Topeka More state budget cuts could result in shutting down a prison or releasing hundreds of offenders from parole supervision, Kansas Secretary of Corrections Roger Werholtz said Tuesday.
Werholtz’s dire warning to the Senate Ways and Means Committee was typical of testimony given by other agency chiefs in areas of health care, social services and highways as state lawmakers confront an unprecedented budget crisis.
“It’s not a good picture,” said Committee Chairman Jay Emler, R-Lindsborg. Emler said that while most lawmakers probably oppose any kind of tax increase to shore up the budget, “It’s something that is going to have to be discussed.”
The 2010 legislative session starts Jan. 11.
Even after several rounds of budget cuts that have led to layoffs, shuttered corrections facilities, longer waiting lists for health care services, and a wide-range of reductions in education, the state will still face a $359 million general revenue shortfall, or 6.5 percent, in the next fiscal year, officials said.
Werholtz said he has already lost 90 percent of state funding for programs aimed at reducing repeat offenders, such as sexual offender treatment, drug abuse treatment and vocational education.
If Corrections has to cut more to comply with a further reduction target from the Division of the Budget, Werholtz said he will have to virtually eliminate parole supervision or seek legislative approval to shut down the Winfield Correctional Facility.
Gov. Mark Parkinson’s budget director Duane Goossen told the committee, “We face a very difficult budget.”
The looming revenue shortfall is exacerbated by the fact that caseloads are increasing for Medicaid services, the state will have to resume paying principal on debt service, and there is less federal stimulus funding available. State government has suffered an unprecedented two consecutive years of falling tax revenue, and projections show that that revenues could drop for an additional two years.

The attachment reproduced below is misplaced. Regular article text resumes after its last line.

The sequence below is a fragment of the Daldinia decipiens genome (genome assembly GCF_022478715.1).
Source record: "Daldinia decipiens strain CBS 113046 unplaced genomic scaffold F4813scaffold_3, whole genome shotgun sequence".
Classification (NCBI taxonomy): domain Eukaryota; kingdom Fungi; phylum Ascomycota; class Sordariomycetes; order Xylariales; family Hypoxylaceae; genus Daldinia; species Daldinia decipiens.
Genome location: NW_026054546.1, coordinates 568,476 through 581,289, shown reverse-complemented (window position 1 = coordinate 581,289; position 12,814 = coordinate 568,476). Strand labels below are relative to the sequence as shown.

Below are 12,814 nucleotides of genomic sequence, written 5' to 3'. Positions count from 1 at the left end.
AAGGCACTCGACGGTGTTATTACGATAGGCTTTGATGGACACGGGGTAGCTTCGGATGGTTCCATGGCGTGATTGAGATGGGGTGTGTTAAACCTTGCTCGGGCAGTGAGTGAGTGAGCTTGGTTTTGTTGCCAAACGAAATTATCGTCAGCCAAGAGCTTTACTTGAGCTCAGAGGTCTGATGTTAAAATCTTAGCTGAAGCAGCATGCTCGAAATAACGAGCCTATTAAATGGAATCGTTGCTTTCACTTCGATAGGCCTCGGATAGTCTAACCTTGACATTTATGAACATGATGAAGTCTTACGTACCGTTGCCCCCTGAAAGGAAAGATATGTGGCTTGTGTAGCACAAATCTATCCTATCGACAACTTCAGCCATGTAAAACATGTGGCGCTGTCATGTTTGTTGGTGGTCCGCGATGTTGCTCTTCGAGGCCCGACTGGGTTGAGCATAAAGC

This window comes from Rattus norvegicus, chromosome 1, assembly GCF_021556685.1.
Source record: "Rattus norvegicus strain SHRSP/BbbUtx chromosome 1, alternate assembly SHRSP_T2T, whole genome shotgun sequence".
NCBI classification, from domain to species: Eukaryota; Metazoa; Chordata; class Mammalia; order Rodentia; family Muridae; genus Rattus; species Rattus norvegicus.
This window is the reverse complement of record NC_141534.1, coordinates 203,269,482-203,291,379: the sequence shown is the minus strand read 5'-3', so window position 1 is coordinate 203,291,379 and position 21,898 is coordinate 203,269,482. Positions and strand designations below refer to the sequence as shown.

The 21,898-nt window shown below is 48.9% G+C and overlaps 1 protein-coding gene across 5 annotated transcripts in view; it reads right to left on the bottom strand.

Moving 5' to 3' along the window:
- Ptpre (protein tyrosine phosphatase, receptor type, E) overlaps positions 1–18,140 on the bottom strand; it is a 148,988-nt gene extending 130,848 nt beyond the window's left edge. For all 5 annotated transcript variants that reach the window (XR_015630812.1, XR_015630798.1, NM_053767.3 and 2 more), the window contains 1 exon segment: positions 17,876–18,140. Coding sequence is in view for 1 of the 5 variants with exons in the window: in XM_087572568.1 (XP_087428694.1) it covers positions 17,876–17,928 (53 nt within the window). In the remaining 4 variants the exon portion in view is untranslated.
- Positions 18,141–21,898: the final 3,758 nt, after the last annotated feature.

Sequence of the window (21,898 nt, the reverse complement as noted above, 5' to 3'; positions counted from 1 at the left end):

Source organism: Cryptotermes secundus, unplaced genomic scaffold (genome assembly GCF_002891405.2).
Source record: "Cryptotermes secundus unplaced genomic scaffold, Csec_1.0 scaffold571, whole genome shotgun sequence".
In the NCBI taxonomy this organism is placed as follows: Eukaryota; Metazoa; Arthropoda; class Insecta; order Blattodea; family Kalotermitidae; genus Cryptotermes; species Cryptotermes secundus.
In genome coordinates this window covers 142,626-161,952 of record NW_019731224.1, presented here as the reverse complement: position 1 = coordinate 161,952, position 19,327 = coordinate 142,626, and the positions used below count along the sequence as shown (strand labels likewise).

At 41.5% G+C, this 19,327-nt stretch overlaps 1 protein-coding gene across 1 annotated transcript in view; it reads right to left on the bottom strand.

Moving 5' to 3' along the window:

“It’s going to be devastating,” said state Sen. Janis Lee, D-Kensington.
Lee said she is hearing that after Parkinson’s recent 10 percent cut to Medicaid, some nursing homes have said they won’t accept anymore Medicaid clients.
And Goossen said some physicians may decide not to accept Medicaid patients.
“Every one of these cuts has consequences,” he said. “They are deeper than anyone wishes that we need to go. The results from doing this are not positive things; they are almost entirely negative things.”
Andrew Allison, acting director of the Kansas Health Policy Authority, said he is concerned the cuts will jeopardize millions of dollars in federal funding because it will increase the waiting time for eligible Kansans to receive Medicaid coverage.
“We’re concerned about complying with federal rules on Medicaid,” Allison said.
KHPA has cut 20 percent of its administrative budget, and has drastically reduced funding to its contractors that process Medicaid applications and handle consumer questions and claim issues from doctors and other providers.
Lee said the state budget cuts on health services will mean more uninsured people will seek health care in emergency rooms. “We are pushing the burden onto local taxpayers,” she said.
The Kansas Department of Social and Rehabilitation Services has seen its budget cut 15.7 percent, including an $11 million cut to community mental health centers. SRS Secretary Don Jordan said that means nearly 4,000 people will see services reduced or eliminated at those centers. Meanwhile, the number of people seeking food stamps has increased approximately 30 percent in the past two years, he said.
Kansas Secretary of Transportation Deb Miller said the budget cuts have reduced highway funding to 1989 levels and will hurt efforts this winter to clear roads of snow and ice.
“Every day we pray to the snow gods that they will be kind to us,” Miller said.